Dish to Sling HBO by Saturday

HBO content will land on Sling TV this week, just slightly after the launch of HBO Now on Apple devices and bundled with Cablevision Optimum Internet service.

Mari Silbey, Senior Editor, Cable/Video

April 8, 2015

3 Min Read
Dish to Sling HBO by Saturday

HBO is all grown up. Once sheltered under the wing of the cable TV bundle, the premium network has now left the nest to try its luck as an independent online video service.

The new HBO Now has launched in partnership with both Apple Inc. (Nasdaq: AAPL) and Cablevision Systems Corp. (NYSE: CVC), and, by the weekend, HBO content will also be available as an add-on package for Dish Network LLC (Nasdaq: DISH)'s Sling TV. Dish said its latest update for that online service will include new parental control features and program guide updates as well.

Both Apple and Cablevision are offering HBO Now for $15 per month, bundled respectively with Apple hardware (service is available to anyone with a second- or third-generation Apple TV, or any iOS device) and Cablevision's Optimum broadband service. Just like HBO Go, HBO Now includes current and past seasons of all original Home Box Office Inc. (HBO) programming. Users who sign up in April are granted a free 30-day trial.

In the Sling TV version of the service, subscribers will also pay $15 per month, but HBO content will be packaged as a traditional linear video stream complemented by the full HBO on-demand library. The new service through Dish is similar to old-style HBO in that it will require users to buy the base Sling TV package in order to access HBO content. However, the monthly fee for Sling TV is only $20 per month, making it much cheaper than a standard cable TV subscription.

The HBO experiment is part of a wave of new Internet and skinny-TV bundles. Although no-one wants to cannibalize the revenue from larger cable subscriptions, programmers and service providers alike recognize that consumers are looking for cheaper and more flexible pay-TV options. (See The Race Is on for Skinny TV and Sling TV – Like Pay-TV, but Skinnier.)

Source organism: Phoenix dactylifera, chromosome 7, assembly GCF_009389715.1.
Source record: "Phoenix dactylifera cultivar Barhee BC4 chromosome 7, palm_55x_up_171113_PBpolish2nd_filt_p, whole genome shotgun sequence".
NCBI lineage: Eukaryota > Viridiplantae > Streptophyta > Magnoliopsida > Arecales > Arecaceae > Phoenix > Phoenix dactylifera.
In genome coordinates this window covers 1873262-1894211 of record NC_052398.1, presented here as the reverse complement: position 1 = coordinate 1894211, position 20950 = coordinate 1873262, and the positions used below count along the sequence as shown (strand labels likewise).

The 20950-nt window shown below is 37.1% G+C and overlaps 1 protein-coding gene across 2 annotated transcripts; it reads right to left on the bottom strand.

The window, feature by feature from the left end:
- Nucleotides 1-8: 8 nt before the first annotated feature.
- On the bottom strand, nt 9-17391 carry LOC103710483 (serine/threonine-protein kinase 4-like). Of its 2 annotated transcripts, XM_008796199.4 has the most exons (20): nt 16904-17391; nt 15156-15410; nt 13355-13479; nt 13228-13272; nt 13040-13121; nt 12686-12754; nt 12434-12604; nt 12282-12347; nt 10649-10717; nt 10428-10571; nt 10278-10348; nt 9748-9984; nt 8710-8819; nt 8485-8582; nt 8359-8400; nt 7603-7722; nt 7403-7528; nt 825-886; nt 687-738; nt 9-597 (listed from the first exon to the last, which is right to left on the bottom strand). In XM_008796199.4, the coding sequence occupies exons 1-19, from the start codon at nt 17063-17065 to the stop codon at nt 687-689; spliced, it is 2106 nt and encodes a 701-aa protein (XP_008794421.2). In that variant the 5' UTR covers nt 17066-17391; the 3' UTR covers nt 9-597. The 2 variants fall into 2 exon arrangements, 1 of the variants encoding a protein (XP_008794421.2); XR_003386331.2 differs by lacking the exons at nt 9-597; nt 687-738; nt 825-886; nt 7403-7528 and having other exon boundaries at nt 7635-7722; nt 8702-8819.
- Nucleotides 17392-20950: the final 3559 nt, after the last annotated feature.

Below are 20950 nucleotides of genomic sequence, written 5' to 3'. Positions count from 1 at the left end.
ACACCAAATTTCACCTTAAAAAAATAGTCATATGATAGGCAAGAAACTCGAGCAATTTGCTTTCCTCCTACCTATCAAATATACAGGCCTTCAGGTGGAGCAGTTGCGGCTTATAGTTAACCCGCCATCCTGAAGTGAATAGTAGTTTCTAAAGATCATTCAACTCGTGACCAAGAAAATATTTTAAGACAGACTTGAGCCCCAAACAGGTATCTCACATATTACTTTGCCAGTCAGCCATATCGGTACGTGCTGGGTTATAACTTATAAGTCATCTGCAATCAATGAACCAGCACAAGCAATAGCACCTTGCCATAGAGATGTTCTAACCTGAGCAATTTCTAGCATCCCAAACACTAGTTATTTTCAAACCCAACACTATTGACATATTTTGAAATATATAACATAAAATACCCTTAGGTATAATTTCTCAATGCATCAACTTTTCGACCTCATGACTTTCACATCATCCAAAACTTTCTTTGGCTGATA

As a way to ease the transition to new online services, providers are building in certain fail-safe mechanisms. For example, Dish, at the behest of its programming partners, is said to be capping the total number of subscribers for Sling TV at 2 million. According to a report in AdAge, if viewership goes any higher, programmers have the right to pull their content from the service.

Want to know more about the impact of web services on the pay-TV sector? Check out our dedicated OTT services content channel here on Light Reading.

There are also natural caps on the growth of online services based on what the underlying networks can handle. HBO cautions that users need an Internet connection with a download speed of at least 3 Mbit/s, and that playback quality may suffer during peak usage times.

Sling TV encountered its own streaming problems during the Final Four round of the NCAA college basketball tournament. Numerous subscribers complained of video buffering when Dish was caught off guard by the volume of streaming traffic. In conjunction with the launch of HBO, Sling said it has also updated its service to "reduce overhead and load on our servers" and "provide a more seamless experience to all customers during periods of heavy viewership."

The era of online TV service has begun, but there are still plenty of hurdles to overcome.

— Mari Silbey, special to Light Reading

About the Author(s)

Mari Silbey

Senior Editor, Cable/Video

Mari Silbey is a senior editor covering broadband infrastructure, video delivery, smart cities and all things cable. Previously, she worked independently for nearly a decade, contributing to trade publications, authoring custom research reports and consulting for a variety of corporate and association clients. Among her storied (and sometimes dubious) achievements, Mari launched the corporate blog for Motorola's Home division way back in 2007, ran a content development program for Limelight Networks and did her best to entertain the video nerd masses as a long-time columnist for the media blog Zatz Not Funny. She is based in Washington, D.C.

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